How does AnCom solve the temporal division of labor problem? Presumably no one wants to live in a cave. Take a pencil, for example. To manufacture it requires a rubber tree farm, a logging territory, a graphite mine, and an aluminum mine, along with a place to put it all together. Obviously a pencil manufacturer cannot be in 4-5 places at once, and since AnComs do not believe in absentee ownership of property, as soon as the owner left one property to tend to another property, the workers would steal all the land and equipment, or claim it as their own. So how does anything get made in AnCom beyond hand-made bead necklaces?

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    "Owner." You're not even starting from an anarcho-communist account of potential human economics here. – Samuel Russell Feb 24 '15 at 0:48
  • @SamuelRussell - I assume "owner" meant "whoever invested time in building it". – user4012 Mar 3 '15 at 16:07

The question is wrong in its attempt to explain anarcho-communist approaches to social production, as such the question is unanswerable. This will be an attempt to answer what the question should be.

Social production of useful objects is an inherently social phenomena. Pencils are never produced in isolation or on Walden Pond. They are always produced in a context of water, power, machinery, raw materials, ancillary materials, human effort and human thought. These elements of social production are brought together in any economy in order to produce.

The general anarcho-communist conception of productive and useful activity involves limited spans of control within socially delegated or accepted purposes: some people choose to make pencils, and other people agree that they should. Agreeing that some people should make pencils is also an agreement that the materials and machinery for this purpose should be supplied.

The supply of purposeful material in anarcho-communist economic conceptions is driven by voluntary donation or supply. Even considering this as zero-priced is somewhat silly, the mechanisms of distribution are throughput and discussion centered, a mixture of excess and what's easiest understood as democratic, but not central, planning.

Pencil makers give their effort and creativity and pencils away for people who want pencils. The pencil inputs makers give their effort and creativity and services and products away.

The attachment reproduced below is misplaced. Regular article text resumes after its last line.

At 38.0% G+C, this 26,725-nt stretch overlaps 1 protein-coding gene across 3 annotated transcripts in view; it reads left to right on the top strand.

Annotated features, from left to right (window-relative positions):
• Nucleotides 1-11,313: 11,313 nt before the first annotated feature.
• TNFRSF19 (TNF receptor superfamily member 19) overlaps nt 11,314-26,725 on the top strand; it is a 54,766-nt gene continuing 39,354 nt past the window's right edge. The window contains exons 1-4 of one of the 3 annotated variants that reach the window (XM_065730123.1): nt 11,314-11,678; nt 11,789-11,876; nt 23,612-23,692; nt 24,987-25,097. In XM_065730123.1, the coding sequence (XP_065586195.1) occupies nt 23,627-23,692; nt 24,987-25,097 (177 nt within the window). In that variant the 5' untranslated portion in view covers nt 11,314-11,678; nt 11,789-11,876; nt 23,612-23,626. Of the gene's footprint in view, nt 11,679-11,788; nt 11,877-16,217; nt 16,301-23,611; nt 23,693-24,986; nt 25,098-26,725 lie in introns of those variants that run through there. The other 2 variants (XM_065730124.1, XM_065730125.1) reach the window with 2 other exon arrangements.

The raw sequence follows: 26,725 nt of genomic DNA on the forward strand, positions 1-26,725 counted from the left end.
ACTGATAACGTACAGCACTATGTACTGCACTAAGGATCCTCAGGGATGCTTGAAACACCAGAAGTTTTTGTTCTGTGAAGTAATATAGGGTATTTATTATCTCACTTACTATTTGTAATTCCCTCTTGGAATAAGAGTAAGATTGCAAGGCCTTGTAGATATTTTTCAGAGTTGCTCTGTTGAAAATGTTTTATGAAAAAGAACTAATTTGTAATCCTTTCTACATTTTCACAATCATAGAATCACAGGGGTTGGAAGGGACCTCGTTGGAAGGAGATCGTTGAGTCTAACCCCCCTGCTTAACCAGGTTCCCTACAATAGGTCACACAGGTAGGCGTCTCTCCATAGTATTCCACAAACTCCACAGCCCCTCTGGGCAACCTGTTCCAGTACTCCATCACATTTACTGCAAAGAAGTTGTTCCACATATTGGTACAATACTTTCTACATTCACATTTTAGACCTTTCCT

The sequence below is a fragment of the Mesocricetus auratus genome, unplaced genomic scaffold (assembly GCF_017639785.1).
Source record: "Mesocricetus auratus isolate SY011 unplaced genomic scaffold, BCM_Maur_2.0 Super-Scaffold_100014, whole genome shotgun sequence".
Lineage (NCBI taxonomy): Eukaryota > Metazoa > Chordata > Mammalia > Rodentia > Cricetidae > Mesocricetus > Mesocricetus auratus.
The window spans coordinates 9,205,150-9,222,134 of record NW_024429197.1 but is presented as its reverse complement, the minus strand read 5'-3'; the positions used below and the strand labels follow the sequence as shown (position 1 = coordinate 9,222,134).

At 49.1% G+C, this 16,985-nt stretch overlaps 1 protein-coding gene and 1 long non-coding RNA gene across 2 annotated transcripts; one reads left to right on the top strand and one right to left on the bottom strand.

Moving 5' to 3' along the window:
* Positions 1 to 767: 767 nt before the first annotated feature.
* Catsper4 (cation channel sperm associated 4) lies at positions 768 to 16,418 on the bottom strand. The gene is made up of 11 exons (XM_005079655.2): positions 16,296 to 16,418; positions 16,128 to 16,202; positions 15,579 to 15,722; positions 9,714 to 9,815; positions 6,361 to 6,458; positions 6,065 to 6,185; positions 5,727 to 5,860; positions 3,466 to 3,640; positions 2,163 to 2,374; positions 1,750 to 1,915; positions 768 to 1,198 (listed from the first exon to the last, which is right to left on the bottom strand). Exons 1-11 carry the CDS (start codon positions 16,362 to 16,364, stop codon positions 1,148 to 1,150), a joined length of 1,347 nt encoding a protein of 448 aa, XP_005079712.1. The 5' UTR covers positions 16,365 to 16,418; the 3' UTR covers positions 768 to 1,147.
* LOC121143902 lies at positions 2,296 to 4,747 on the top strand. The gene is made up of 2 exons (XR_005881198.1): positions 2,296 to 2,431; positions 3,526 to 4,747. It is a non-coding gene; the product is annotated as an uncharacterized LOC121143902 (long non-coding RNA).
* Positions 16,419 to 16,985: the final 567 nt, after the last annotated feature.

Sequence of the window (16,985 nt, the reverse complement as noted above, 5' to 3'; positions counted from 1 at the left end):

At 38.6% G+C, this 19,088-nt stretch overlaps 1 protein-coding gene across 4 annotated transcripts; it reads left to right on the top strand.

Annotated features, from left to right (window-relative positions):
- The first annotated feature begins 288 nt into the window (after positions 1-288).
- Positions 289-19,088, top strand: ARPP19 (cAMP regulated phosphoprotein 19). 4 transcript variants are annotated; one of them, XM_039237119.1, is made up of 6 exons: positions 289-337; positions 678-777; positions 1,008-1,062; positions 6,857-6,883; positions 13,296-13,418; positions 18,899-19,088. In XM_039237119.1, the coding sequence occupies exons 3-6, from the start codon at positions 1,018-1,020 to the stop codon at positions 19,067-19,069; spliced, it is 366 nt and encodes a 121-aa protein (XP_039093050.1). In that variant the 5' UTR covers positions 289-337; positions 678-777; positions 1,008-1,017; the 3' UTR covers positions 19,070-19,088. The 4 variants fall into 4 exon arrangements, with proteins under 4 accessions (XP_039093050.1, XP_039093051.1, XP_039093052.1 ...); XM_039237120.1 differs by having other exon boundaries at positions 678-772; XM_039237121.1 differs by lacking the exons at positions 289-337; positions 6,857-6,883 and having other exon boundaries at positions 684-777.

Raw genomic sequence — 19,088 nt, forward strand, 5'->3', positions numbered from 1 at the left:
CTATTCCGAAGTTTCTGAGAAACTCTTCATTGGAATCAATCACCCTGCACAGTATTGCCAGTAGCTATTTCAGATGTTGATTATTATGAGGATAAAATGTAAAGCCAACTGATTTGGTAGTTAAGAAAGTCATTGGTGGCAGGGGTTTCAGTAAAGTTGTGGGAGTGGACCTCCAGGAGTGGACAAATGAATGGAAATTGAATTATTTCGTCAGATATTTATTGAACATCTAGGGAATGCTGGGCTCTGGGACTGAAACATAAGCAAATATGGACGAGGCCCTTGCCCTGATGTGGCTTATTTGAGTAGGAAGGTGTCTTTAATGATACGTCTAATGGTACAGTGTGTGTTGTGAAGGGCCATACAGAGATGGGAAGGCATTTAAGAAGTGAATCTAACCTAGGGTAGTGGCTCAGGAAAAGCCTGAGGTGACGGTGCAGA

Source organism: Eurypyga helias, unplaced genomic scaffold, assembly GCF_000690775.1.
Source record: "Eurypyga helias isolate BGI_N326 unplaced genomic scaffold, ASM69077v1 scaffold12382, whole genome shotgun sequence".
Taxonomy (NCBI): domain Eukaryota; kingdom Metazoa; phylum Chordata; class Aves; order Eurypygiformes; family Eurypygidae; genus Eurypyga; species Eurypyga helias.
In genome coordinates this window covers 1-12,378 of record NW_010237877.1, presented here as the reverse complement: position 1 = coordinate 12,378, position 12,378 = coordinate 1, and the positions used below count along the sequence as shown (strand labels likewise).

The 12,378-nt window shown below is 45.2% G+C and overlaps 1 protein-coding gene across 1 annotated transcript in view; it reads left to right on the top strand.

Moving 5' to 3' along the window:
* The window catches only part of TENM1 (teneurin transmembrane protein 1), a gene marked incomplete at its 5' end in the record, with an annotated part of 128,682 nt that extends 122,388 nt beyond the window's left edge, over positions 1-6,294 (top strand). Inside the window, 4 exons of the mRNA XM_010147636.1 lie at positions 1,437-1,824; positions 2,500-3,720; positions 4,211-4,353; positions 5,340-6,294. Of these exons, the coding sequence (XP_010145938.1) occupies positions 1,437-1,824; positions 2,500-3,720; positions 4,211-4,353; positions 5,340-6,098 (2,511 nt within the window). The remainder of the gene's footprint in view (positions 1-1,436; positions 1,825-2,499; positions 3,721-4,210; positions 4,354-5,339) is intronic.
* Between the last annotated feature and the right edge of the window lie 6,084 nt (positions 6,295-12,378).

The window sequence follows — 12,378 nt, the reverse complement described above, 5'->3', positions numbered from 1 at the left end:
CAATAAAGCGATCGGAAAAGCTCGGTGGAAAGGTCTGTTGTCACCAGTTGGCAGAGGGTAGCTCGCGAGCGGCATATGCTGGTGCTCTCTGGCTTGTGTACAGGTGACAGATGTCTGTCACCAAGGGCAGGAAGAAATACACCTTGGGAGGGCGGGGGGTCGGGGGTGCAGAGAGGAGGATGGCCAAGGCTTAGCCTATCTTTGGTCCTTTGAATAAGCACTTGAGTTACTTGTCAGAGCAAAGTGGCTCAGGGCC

The idea of "theft" in this context is meaningless, as is "claiming it as their own," because one of the central claims of anarcho-communism is that property as a social relation of exclusive and exclusionary control over socially productive resources can be abolished, and relationships of gift and voluntarism can replace all these activities.

For concrete examples of this kind of behaviour, most work-ins and productive factory occupations give an example, as do the limited circumstances of revolutionary production.

And so, to resolve the question in the title at the end:

The temporal division of labour is resolved by a priceless giving based economy and by the discussion to resolution of the organisation of useful activity as throughput relationships. These can be seen in prefigurative forms in the relationships between industry workers councils during revolutions in the 20th century, Hungary is a great though time limited example.

Whether such an set of human relationships is desirable tends to vary based on your opinions about property. Whether such a set of human relationships results in greater value production is a clear negative: value is abolished. Whether such a society expands faster than capitalism is unclear: most have been shut down by military force.

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  • I think the root of the question (at least, for me) is: what is the incentive for someone to spend their time and effort to build a pencil-making factory? Yes, the incentive to make a pencil in such a factory is easily found (the cost to you as individual to make a pencil is pretty small). The incentive for an individual in capitalism to build a factory is, you get to keep it AND its profits (so, you can borrow others' efforts towards that eventual cost AND invest a lot of your own efforts and talent into it). That mechanism is 100% missing in AnCom, and what's unclear is, what replaces that – user4012 Mar 3 '15 at 16:13
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    IOW: yes, a worker collective works wonderfully when the filthy capitalist 10 years ago built the factory, designed the machines, etc... How does it work when you start out from scratch? – user4012 Mar 3 '15 at 16:13
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    Should I simply make that a separate question? – user4012 Mar 3 '15 at 16:14
  • I think you've buttoned on a separate question that is worthy in itself of a variety of "good subjective" answers. – Samuel Russell Mar 3 '15 at 22:06

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